Film Review: Roma (2018), Dir. Alfonso Cuarón

Film Review: Roma (2018), Dir. Alfonso Cuarón

Yalitza Aparicio in a scene from 'Roma'. Courtesy Netflix

Yalitza Aparicio in a scene from 'Roma'. Courtesy Netflix

By Belle McIntyre

This love letter of a film is the director’s tribute to his childhood, his family, and particularly to his adored and adoring nanny, Libo to whom he dedicates the film. It is a radical departure from all of his other films, in particular his most recent film, Gravity, which starred Sandra Bullock lost in space, and had a $100 million budget. By contrast this film is almost hyper-real, cost one tenth of the former, and centers on the calmest on-screen character you are likely to see, played to perfection by a non-actor, Yalitza Aparicio as the Libo stand-in, Cleo, who seems to be the glue that holds the soon-to-be disrupted family together. This is Cuarón’s Proustian endeavor and is extremely personal.

 

The film opens in 1970 inside of a Mexico City home in the Colonia Roma district which is surrounded by a wall with a metal gate which opens to let the cars to park inside. A comfortable upper middle class home similar to the one in which the director grew up. The camera literally follows the housekeeper/nanny Cleo into the house, past the frisky guard dog and the many bird cages hung in the courtyard. Inside the house lives a family of four rambunctious children, ages 6 to 12, their mother Sofia, her mother Veronica, the kids’ father Antonio, and Adela, another maid who is also Cleo’s cousin. The immersion into the routine of the household is gradual as the camera glides around the home following the activities of Cleo. She is the most mobile member, as she does her housekeeping chores efficiently and conscientiously, as well as more intimate tasks such as putting the children to bed and waking them up with infinite sweetness, grace and tenderness. There is an obvious sense of strong mutual warmth and affection. We observe most of the activities from the point of view of Cleo.

 

Having established the rhythms of the household early on, and lulling us into complacency, Cuarón, employing the same serene detached style, begins to introduce the dramatic, alarming and dangerous incidents which follow and disrupt the orderly pace of life and significantly affect the characters. The departure of the father on a business trip turns out to be anything but. A fact that the wife, Sofia (Marina de Tavíra) tries to keep from the family as long as possible, while being in denial herself. The financial pressures brought on by the father’s abdication of responsibility bring tension into the atmosphere with acting out occurring on all sides. When Cleo’s very strange, martial arts-practicing boyfriend, Fermin (Jorge Antonio Guerero) finds out she is pregnant, he bolts without a word of goodbye. As two scorned women, Sofia is supportive of Cleo, promises to take care of her and the baby, and keeps her in the house. Sofia, wisely realizes that Cleo is more needed now than ever by all of them.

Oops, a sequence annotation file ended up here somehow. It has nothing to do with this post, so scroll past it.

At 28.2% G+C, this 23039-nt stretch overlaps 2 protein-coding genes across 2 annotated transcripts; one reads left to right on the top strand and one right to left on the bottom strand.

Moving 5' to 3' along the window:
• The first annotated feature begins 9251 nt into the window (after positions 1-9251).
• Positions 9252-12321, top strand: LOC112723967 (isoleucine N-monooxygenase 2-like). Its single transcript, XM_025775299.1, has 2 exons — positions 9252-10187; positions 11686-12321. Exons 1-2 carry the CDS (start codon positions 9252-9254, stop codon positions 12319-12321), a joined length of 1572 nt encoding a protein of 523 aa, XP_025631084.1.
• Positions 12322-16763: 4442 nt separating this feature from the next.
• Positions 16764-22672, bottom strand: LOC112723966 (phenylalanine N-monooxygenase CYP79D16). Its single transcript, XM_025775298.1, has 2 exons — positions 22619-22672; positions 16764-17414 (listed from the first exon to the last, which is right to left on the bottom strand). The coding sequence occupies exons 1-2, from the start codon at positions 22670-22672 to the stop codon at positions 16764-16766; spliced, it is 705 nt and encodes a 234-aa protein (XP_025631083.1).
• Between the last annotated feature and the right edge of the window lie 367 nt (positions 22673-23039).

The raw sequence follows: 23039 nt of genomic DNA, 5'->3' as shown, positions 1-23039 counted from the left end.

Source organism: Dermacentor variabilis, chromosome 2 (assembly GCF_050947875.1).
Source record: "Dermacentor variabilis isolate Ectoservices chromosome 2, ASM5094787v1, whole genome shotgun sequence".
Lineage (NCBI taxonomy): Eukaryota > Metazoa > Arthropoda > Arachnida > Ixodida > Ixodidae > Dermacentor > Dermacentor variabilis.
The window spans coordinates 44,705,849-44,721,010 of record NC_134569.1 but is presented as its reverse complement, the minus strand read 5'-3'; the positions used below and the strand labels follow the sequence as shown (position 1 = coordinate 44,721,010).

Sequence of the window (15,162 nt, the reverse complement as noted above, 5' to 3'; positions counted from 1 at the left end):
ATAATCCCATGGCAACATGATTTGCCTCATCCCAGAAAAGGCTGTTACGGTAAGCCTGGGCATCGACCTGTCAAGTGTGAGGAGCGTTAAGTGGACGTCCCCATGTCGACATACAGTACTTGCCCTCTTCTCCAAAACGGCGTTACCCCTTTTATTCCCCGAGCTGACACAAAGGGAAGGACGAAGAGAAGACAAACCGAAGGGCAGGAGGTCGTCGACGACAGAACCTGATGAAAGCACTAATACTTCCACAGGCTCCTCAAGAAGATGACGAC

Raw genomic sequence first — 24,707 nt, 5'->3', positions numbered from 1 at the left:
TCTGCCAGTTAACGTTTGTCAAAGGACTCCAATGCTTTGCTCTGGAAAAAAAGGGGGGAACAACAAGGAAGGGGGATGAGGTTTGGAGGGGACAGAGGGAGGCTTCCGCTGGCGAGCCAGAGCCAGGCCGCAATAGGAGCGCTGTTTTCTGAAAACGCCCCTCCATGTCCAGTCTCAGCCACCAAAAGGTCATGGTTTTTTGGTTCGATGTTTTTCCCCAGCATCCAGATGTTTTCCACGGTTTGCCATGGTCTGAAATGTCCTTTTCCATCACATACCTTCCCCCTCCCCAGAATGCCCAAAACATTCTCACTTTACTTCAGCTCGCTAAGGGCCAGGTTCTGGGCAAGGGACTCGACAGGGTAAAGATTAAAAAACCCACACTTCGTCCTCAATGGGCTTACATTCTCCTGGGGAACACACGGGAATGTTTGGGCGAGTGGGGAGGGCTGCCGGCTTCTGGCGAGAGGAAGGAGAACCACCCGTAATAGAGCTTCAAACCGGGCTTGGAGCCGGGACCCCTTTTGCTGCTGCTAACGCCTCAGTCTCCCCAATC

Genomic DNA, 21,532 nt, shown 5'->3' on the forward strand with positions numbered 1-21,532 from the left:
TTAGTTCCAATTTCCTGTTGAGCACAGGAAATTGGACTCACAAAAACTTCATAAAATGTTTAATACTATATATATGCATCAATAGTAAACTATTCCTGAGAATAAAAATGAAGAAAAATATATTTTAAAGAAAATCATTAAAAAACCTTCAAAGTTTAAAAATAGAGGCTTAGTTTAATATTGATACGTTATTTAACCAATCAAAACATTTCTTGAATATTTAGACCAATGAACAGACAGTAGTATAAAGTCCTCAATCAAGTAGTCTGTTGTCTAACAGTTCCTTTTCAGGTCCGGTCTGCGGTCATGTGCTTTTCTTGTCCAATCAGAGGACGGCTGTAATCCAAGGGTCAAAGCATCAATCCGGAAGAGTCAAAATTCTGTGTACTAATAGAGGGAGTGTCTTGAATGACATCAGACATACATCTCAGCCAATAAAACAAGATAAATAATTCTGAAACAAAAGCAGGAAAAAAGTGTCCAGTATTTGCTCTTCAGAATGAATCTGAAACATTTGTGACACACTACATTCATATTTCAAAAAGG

Ironically, although Cleo now has her own emotional stress, she is still the calm at the center of the storm, even as she witnesses the Corpus Christi Massacre of 1971 which resulted in over 100 student demonstrators being shot by paramilitary forces, is confronted by her gun-wielding ex-boyfriend, and gives birth to a stillborn baby on the same day. If this sounds impossible to imagine, the use of extremely long takes of the action makes sense of the whole scenario and we believe it. There are some other challenging scenes which Cuarón, who also shot the film, pulls off masterfully, like a suspicious fire outside of a wealthy landowner’s home on New Year’s Eve, which forces the tipsy revelers in evening clothes to form a bucket brigade to throw absurdly small amounts of water on the flames. The scene of the near drowning of two of the kids caught in an ocean undertow being rescued by Cleo, who cannot swim, is a study in understatement.

 

That Cleo performs all of the roles required of the family without a glimmer of resentment, seems almost taken for granted. That is because there is a tacit understanding that she is practically a family member. An attitude of classism could be interpreted by some, and it occurred to me as well. But, truthfully, as an illiterate girl from a poor village, her opportunities are so limited that the case could be made that she has a comfortable place in a loving family who do not take advantage of her and treat her with respect. And she seems to have no inclination to even visit her village, much less nostalgia. If the film is to be believed, she is content. I believed it.

 

I emphatically recommend seeing this film in a theatre if humanly possible. Not because of extravagant special effects. But for opposite reasons. A small screen will not reveal the beauty ofthe luminous black and white cinematography which roams over and illuminates the tiny details of the quotidian life of its characters. Also the sound design ingeniously enhances the immersive experience by revealing the subtle ambient sounds outside of the frame, ie. caged bird songs, barking dogs, and street noises which one hears from speakers surrounding the audience. It is like sinking into a pond with the film flowing all around you. A unique and beautiful experience. It is made with loads of heart.

You can watch a trailer for the film here.

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